I’ve spent nearly a decade teaching abroad in a variety of classrooms. My Costa Rican classroom overlooked a dance studio. In France, I worked as an English teacher in a summer camp which meant that I was usually wearing a ridiculous costume while I taught grammar or vocabulary. While living in Spain, I worked at an exclusive American school where my tiny, three-year-old students wore preppy uniforms.
Despite the differences in classrooms, one thing was always the same. When teaching abroad, I felt that my students taught me just as much as I was teaching them.
Here are 6 lessons that you’ll learn once you begin teaching abroad
Lesson One: Patience
In Spain, I taught at an English immersion American school. I must admit, when I signed up to teach abroad, I never expected to teach three-year-olds how to speak English.
For the first six months or so, my students babbled at me in barely developed Spanish or stared at me blankly. After months of repetitive songs, games, daily routines, book reading, and puppet shows, one day the switch flipped and these tiny humans started speaking English!
Like a caterpillar changing into a butterfly, learning English takes time. Learning to accept this kind of patience takes time, but the rewards make the hours well-spent.
Lesson Two: Awe
In Australia, I had the privilege of teaching an incredible student in my beginner English class. Originally from Brazil, he loved participating in class and encouraged the other students to do the same. His sense of humor is one-of-a-kind.
This student proved to be one of my greatest teaching lessons not because of him, but because of me. This student is deaf. In order to best provide for him, I had to make sure I was always facing him when I spoke so he could read my lips.
To work on correct pronunciation, I made sure he felt the vibrations in my throat or the air escaping my mouth. He did everything 110%. I am still awestruck at the courage it took to move across the ocean to learn a foreign language and truly thrive in that environment. I guarantee you’ll meet some awesome students of your own in your classroom.
Lesson Three: Flexibility
In Costa Rica, people run on “Tico Time.” What is “Tico Time” exactly? Let’s just say that if it’s raining, students aren’t going to come to class. If it’s too hot, they aren’t going to come to class. Also, if their cousin is in town or there is a soccer match or they need to stop at the market, they aren’t going to come to class. Basically, you never know who is going to come to class.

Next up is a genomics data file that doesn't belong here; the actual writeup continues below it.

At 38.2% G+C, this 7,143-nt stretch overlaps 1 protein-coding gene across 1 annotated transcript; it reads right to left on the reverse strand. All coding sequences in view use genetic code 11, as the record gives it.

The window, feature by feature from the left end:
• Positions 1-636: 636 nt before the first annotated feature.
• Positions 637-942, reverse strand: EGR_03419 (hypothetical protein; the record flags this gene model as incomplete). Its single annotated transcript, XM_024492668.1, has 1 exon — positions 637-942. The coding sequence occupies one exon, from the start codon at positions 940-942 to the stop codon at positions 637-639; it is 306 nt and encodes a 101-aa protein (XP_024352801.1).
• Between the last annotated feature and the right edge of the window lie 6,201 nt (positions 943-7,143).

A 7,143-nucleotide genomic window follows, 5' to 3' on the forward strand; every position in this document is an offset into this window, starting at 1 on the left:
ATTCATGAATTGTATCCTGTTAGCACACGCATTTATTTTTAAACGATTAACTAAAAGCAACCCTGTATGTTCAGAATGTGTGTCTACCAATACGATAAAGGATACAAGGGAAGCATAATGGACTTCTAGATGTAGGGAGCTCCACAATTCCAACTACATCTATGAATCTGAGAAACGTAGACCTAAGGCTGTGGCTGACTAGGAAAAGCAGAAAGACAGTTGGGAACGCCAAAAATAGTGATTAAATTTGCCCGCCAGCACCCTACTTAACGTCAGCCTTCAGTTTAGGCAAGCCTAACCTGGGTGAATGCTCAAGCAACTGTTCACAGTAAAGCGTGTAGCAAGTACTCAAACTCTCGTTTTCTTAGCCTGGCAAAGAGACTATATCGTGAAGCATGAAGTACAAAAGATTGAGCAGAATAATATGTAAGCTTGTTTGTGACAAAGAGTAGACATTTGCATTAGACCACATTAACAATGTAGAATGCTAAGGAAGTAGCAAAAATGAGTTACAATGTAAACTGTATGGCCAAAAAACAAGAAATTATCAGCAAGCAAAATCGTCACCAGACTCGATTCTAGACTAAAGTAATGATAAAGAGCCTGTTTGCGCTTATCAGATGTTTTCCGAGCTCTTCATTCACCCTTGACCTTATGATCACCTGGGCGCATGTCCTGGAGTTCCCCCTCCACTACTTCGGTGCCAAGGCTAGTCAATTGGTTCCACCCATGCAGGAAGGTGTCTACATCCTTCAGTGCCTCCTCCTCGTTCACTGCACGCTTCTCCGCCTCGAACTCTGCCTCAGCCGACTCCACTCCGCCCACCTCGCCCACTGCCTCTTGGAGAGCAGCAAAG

“Tico Time” isn’t a bad thing. It’s a relaxed way of living which makes Costa Rica one of the happiest countries on the planet. It does, however, make it extremely difficult to plan lessons and stick to those lesson plans.
Teaching abroad in Costa Rica taught me to be flexible because I never knew who would be in my lessons. Instead of a specific plan, I needed adaptable activities that could serve a wide variety of ages, language abilities, and time frames.
I still rely on these lessons when something unexpected happens. Once you’ve learned to be flexible, those skills will stay with you for the rest of your teaching career.
Lesson Four: Responsibility
In Australia, I have been preparing adult students for the Cambridge B2 First and C1 Advanced exams for almost three years. My students rely on these exams to enter university programs, get jobs in their country or abroad, or apply for visas to live in foreign countries.
Learning English has the potential to change someone’s life. My students have made great sacrifices to leave their homes in Asia, South America, or Europe to improve their English in Australia. It’s my responsibility to best prepare them for the exams that could potentially change their course in life.
Responsibility means doing everything I can to help another person succeed. This may mean correcting extra writing tasks, motivating them to participate more in class, or making sure they have everything they need on exam day. As you grow as a teacher, you’ll learn how to take responsibility for your students’ success.
Lesson 5: Joy
In France, I taught French children at an American English immersion summer camp. It was my job to teach them English. It was also my job to keep them entertained, provide comfort when they were homesick, and teach them about American traditions.
Some of my fondest childhood memories come from summer camp. Seeing French children participate in American summer camp staples like bonfires, competitions and talent shows taught me joy. Joy is making a s’more for the first time, capturing the flag, or spending the day at a lake.
Teaching abroad isn’t always about the language. It’s also an exchange of culture, traditions, and ways of seeing the world. The best way to see the world, in my opinion, is through children’s eyes. Learning joy as a teacher means relearning how to see the world like a child.
Lesson 6: Open-mindedness
In every country and classroom I’ve taught in, I’ve met people that are very different from me. Each student carries their own story and I am fortunate to make an appearance in at least one chapter of their life.
Some of my favorite lessons include talking about cultural traditions. My students’ voices not only open my mind but their classmates’ minds as well. I always feel like a moderator at a mini-United Nations meeting during these lessons.
Teaching English or any other subject abroad is a challenging profession because you don’t have a safety net of friends and family. You will, on the other hand, gain a broader worldview than if you had stayed at home. Open-mindedness is the lesson the world needs most in 2020.
If you are interested in teaching abroad, please leave a comment below. I love to help teachers and students go abroad. Although the world’s borders are currently closed, it’s never too early to start planning your adventure of teaching abroad.